After $100M Settlement From Syracuse Diocese, CVA Attorneys Eye Insurance Reparations | New York Law Journal
Attorneys involved in the recent $100 million settlement from the Roman Catholic Diocese of Syracuse, on behalf of hundreds of survivors of child sexual abuse who filed claims in the Diocese’s bankruptcy case, pledged to continue to target reparations from six insurance companies.
“That is something that we are continuing to negotiate—until we get an adequate number from the insurance companies,” attorney Cynthia LaFave of LaFave, Wein & Frament, who along with Jeff Anderson & Associates represent more than 120 survivors who submitted claims in the diocese’s bankruptcy case.
“Statewide, insurers have denied, delayed, and ducked their obligations,” said attorney Jeff Anderson. “It is yet another example of their nefarious strategies employed across the State of New York and the nation. We and the resilient survivors in Syracuse will continue the fight against the insurers.”
Still, the settlement represents the second largest contribution by a bankrupt Roman Catholic institution and its affiliates in any Roman Catholic bankruptcy case to date, attorneys said.
Anderson’s colleague, Taylor Stippel, said in a statement: “We are grateful to the survivors who stood up on behalf of themselves and countless other children to bring painful truths to light. Although the battle is not over, today’s settlement represents a significant step toward the accountability and justice that survivors in the Diocese of Syracuse deserve.”
The federally appointed Committee of Unsecured Creditors made decisions, negotiated and represented survivors in the bankruptcy case.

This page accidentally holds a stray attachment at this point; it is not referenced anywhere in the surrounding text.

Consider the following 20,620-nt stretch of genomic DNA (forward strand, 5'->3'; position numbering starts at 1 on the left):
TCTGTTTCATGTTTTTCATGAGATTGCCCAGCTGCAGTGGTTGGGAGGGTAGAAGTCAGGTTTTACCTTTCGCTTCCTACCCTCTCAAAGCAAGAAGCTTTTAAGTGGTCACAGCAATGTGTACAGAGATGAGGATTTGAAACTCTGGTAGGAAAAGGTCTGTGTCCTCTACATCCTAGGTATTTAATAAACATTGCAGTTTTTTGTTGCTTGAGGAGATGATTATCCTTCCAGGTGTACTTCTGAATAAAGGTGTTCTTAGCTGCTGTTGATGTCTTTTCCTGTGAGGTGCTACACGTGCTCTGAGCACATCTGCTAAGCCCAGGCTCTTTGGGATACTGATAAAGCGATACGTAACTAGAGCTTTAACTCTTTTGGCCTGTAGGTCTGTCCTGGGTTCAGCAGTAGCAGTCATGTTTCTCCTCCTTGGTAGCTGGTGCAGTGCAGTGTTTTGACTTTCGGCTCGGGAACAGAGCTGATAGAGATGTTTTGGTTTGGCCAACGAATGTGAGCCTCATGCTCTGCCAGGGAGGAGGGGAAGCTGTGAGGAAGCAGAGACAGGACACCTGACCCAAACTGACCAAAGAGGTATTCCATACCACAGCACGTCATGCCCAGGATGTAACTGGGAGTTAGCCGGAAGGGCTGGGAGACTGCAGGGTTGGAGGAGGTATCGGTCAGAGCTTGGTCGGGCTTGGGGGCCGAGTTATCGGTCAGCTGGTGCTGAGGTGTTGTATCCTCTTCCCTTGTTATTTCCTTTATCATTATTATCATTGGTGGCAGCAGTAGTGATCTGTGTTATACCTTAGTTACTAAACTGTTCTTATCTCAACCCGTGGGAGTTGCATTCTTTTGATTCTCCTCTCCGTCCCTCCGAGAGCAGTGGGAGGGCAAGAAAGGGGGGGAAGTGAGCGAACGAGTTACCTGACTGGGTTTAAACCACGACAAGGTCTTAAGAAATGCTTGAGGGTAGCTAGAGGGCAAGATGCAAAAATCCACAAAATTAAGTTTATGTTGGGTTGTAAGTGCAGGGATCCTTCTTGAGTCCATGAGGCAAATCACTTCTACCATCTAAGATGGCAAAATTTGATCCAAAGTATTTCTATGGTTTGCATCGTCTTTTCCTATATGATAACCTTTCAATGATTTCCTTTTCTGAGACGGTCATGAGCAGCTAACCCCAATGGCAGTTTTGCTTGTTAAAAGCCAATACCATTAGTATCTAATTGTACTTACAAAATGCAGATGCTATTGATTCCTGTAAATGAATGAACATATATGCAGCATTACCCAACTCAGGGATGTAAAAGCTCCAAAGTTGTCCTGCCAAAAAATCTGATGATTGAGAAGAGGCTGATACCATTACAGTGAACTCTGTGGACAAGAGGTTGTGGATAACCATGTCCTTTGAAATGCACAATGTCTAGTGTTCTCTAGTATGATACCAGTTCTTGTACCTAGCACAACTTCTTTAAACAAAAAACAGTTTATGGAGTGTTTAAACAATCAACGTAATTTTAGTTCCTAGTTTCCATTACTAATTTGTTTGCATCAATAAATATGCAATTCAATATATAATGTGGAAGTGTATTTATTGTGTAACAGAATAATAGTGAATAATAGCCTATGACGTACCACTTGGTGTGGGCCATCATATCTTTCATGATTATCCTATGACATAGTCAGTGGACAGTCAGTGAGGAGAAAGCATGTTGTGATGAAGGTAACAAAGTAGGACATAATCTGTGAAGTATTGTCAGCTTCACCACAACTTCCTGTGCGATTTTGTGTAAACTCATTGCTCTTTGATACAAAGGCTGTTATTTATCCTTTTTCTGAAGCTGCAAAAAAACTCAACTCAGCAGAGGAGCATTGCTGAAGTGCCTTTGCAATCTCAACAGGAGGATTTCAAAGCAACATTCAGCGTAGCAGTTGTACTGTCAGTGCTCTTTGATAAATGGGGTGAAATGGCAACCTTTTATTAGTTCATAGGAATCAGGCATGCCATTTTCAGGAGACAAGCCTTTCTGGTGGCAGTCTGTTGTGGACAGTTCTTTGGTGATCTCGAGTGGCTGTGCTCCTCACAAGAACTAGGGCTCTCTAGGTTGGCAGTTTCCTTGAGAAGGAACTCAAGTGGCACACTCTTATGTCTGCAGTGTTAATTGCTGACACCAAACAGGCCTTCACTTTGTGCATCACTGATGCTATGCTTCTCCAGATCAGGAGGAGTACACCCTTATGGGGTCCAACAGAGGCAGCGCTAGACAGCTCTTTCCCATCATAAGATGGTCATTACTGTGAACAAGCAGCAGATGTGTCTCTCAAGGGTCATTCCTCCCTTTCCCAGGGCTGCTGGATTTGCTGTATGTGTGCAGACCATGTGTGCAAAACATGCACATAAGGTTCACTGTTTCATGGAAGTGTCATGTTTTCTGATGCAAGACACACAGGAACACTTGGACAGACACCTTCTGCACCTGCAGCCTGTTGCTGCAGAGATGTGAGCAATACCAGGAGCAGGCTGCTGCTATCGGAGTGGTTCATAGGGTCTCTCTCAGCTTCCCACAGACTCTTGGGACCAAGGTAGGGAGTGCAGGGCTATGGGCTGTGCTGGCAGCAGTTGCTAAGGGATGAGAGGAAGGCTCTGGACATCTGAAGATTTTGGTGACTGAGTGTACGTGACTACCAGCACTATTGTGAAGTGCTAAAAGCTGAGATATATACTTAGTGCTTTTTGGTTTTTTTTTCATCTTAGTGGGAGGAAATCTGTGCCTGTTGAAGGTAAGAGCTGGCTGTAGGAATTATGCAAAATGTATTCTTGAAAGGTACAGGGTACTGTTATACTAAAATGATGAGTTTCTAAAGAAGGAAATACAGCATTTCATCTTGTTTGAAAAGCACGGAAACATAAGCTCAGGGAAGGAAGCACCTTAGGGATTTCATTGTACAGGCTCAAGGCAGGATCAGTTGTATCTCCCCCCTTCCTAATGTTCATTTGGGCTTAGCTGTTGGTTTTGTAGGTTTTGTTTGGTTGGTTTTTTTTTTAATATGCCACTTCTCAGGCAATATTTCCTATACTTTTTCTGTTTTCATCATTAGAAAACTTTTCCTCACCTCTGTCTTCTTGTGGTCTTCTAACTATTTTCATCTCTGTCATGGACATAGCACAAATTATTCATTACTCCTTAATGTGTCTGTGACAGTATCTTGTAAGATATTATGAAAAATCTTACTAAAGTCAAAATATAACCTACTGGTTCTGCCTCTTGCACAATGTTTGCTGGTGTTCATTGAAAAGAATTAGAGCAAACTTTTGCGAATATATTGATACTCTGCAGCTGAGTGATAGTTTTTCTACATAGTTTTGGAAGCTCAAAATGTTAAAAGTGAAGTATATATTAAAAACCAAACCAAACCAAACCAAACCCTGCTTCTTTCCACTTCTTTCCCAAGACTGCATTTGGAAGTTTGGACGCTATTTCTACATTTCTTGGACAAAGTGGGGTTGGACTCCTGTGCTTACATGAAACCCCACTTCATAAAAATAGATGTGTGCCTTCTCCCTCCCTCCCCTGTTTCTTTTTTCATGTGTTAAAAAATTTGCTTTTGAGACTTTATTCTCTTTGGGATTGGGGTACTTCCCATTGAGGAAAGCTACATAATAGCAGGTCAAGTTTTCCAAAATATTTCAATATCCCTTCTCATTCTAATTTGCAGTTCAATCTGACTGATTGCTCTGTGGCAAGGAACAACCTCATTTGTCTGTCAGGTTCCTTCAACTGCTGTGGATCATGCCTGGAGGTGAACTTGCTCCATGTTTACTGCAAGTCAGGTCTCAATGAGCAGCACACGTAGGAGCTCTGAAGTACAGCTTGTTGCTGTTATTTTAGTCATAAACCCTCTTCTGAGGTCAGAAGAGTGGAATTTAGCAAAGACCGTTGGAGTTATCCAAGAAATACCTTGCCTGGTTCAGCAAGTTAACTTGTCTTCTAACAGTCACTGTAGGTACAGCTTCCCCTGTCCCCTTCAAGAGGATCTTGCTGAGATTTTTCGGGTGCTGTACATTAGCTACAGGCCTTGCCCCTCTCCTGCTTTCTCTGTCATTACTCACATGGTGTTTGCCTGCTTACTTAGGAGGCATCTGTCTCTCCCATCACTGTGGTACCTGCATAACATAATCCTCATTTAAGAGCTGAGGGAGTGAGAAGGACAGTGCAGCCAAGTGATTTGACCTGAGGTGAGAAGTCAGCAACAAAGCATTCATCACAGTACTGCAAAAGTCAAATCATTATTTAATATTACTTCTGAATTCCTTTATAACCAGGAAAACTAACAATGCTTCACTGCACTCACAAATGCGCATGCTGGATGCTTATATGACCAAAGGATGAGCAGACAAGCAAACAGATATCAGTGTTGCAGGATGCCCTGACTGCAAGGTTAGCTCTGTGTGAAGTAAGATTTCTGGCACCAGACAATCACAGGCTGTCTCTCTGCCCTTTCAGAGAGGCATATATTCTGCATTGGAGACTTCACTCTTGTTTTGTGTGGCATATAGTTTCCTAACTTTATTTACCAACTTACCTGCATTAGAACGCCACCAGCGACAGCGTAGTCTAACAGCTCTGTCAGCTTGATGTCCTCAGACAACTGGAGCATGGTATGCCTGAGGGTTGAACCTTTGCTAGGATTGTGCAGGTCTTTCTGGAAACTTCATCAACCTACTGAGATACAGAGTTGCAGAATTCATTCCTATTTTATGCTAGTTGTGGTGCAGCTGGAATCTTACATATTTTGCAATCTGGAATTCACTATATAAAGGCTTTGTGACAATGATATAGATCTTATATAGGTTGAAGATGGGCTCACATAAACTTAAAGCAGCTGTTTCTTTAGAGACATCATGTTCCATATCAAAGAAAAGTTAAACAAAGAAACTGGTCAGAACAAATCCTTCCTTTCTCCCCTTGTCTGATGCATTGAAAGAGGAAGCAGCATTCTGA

Jordan Merson and Merson Law, who represented the late vice chair of the committee before he passed, and still represents more than 20 survivors, said: “This settlement shows the commitment of sexual abuse survivors, especially this committee to stick together and that when the Diocese tries to work with victims, instead of against them, a consensual resolution can be reached.”
Lafave said the committee had four particular standouts who were active, came to all meetings, and were “incredibly caring, kind, decent people who were also sexually abused as children by some person who had to do with the Catholic entities.”
“They deserve a lot of credit because it’s very hard for them because of their background to go through this process, but they did it for everyone and it was terrific,” said Lafave, who added she was “very happy” with the result thus far.
Survivors and the Diocese continue to negotiate non-monetary terms of settlement, including strengthening of the Diocese’s child protection protocols as well as public release of documents pertaining to the Diocese’s sexually abusive personnel.
“I think that when the committee and the diocese have gotten the Child Protection protocols done and worked through that, it’s even going to be better because I found that working with the bishop and the people from this diocese, they were kind and compassionate through this process, which is not something that we see in all of these cases, and I give them a lot of credit for understanding how much they had to make reparation for and going forward to do that. It was refreshing, to say the least,” Lafave said.